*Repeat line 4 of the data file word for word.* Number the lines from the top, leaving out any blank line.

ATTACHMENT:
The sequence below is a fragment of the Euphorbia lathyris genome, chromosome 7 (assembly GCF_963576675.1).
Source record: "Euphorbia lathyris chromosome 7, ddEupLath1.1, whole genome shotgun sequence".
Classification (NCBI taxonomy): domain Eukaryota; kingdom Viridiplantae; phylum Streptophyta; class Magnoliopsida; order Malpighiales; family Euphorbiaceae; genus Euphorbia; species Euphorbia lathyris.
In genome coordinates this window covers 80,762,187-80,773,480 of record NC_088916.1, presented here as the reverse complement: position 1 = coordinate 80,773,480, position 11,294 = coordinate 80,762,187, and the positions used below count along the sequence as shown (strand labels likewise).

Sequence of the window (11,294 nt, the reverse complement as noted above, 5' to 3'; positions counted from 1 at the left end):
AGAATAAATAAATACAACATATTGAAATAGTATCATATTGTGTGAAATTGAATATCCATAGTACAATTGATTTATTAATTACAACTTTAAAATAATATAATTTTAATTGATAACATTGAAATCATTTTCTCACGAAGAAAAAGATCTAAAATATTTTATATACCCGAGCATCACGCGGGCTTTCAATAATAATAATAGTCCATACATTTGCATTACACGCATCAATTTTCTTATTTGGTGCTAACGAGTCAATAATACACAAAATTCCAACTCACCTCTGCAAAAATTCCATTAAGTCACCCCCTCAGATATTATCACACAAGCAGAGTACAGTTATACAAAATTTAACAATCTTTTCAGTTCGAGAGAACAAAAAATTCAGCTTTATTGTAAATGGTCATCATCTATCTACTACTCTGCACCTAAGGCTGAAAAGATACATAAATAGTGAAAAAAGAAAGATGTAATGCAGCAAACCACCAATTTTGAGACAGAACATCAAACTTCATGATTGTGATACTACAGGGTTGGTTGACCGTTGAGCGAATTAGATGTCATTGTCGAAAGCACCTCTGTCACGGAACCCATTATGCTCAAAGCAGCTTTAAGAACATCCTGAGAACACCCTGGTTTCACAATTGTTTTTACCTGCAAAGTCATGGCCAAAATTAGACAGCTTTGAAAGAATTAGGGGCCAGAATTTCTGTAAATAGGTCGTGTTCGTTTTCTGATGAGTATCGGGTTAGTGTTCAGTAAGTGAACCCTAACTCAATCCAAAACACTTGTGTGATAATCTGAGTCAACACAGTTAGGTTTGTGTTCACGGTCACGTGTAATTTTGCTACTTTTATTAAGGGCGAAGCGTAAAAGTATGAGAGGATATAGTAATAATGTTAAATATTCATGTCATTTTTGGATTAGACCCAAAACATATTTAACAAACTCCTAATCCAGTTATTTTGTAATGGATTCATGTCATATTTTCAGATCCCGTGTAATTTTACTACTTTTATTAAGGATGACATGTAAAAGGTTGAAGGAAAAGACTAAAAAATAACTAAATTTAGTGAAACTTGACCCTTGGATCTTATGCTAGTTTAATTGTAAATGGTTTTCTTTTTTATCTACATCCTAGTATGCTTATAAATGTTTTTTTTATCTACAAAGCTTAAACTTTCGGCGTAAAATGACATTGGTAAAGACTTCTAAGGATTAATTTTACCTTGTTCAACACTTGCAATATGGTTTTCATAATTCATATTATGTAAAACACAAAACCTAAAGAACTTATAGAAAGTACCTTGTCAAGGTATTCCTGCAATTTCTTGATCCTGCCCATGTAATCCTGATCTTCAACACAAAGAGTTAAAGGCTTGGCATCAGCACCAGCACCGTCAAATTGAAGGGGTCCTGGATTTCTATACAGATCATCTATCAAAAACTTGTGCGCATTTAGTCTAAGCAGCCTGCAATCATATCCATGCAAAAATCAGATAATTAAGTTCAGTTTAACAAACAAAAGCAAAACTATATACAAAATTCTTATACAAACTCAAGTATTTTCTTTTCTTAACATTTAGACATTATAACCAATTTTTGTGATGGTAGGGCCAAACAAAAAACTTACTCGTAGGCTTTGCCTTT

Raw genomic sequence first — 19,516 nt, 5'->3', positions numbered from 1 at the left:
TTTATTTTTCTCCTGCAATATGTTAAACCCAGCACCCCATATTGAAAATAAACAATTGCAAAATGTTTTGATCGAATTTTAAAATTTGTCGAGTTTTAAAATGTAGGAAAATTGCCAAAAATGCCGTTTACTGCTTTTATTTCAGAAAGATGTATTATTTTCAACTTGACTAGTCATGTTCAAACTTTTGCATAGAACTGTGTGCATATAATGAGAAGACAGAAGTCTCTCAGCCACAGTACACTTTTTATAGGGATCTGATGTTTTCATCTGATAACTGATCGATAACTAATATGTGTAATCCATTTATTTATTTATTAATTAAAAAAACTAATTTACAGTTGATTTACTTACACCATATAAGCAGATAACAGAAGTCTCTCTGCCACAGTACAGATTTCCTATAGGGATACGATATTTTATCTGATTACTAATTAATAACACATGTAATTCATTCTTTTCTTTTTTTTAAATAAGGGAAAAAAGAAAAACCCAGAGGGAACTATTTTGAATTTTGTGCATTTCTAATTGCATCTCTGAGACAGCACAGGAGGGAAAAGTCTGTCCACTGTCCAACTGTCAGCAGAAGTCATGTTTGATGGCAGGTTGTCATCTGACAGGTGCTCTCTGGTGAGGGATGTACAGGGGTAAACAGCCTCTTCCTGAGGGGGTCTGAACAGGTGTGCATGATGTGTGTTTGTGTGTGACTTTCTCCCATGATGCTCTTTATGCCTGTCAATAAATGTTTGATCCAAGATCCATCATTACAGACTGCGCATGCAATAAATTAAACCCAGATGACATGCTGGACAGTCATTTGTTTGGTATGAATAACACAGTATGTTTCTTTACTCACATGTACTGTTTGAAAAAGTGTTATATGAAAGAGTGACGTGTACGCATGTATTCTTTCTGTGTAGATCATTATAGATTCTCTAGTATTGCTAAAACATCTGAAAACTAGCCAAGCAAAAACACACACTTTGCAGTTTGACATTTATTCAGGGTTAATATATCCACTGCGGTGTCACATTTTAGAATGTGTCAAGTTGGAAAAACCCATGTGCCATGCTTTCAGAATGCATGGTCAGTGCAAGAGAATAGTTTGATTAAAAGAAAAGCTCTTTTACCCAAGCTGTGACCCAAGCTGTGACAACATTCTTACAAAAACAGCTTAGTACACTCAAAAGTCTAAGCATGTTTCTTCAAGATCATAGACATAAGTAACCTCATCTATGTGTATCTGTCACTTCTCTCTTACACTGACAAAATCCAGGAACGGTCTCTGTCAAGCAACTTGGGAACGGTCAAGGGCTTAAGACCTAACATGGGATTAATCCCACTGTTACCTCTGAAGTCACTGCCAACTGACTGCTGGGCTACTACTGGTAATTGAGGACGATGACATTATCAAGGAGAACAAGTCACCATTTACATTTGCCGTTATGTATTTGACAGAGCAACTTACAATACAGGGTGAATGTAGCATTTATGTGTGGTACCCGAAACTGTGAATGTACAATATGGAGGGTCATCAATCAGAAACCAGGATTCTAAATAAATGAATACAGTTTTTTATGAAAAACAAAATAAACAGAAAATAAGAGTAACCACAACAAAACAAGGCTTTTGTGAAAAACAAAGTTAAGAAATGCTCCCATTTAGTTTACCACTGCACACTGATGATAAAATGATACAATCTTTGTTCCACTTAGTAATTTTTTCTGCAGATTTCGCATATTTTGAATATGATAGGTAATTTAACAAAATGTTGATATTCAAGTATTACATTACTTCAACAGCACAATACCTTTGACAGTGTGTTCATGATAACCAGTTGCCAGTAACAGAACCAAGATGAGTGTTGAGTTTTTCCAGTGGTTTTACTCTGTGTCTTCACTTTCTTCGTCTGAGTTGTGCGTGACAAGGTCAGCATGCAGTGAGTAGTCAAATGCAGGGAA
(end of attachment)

In genome coordinates this window covers 80,762,187-80,773,480 of record NC_088916.1, presented here as the reverse complement: position 1 = coordinate 80,773,480, position 11,294 = coordinate 80,762,187, and the positions used below count along the sequence as shown (strand labels likewise).